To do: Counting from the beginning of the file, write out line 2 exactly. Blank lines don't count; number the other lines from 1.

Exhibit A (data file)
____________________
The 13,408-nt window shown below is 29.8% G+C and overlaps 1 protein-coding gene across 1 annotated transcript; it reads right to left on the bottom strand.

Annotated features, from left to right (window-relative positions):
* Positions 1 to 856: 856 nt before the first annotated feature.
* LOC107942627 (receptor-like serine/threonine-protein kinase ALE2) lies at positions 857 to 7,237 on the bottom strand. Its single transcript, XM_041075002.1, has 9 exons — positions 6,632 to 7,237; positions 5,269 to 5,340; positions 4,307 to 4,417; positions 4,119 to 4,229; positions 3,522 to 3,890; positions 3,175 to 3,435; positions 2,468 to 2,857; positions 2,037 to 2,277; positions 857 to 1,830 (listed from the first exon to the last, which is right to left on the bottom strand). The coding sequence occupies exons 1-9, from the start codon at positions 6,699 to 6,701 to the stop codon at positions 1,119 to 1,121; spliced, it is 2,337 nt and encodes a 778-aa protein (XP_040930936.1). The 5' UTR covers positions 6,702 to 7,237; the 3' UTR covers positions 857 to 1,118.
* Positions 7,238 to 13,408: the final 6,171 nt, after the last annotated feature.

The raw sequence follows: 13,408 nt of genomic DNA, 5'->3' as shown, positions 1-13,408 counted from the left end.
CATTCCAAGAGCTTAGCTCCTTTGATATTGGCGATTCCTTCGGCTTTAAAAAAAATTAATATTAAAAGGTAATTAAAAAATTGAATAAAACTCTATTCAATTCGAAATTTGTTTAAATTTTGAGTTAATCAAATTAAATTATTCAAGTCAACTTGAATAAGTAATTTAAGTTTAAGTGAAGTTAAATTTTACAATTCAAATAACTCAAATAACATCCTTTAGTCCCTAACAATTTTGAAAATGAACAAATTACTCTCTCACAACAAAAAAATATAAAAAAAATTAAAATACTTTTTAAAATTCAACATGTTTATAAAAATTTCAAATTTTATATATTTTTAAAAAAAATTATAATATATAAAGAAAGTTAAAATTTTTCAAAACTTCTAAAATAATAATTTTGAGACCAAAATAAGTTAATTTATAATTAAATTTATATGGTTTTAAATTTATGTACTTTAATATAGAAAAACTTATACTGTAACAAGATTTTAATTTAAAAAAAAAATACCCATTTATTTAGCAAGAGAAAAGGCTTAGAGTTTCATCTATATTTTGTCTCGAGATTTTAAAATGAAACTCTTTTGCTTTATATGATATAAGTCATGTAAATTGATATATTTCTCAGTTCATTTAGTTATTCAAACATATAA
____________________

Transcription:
Annotated features, from left to right (window-relative positions):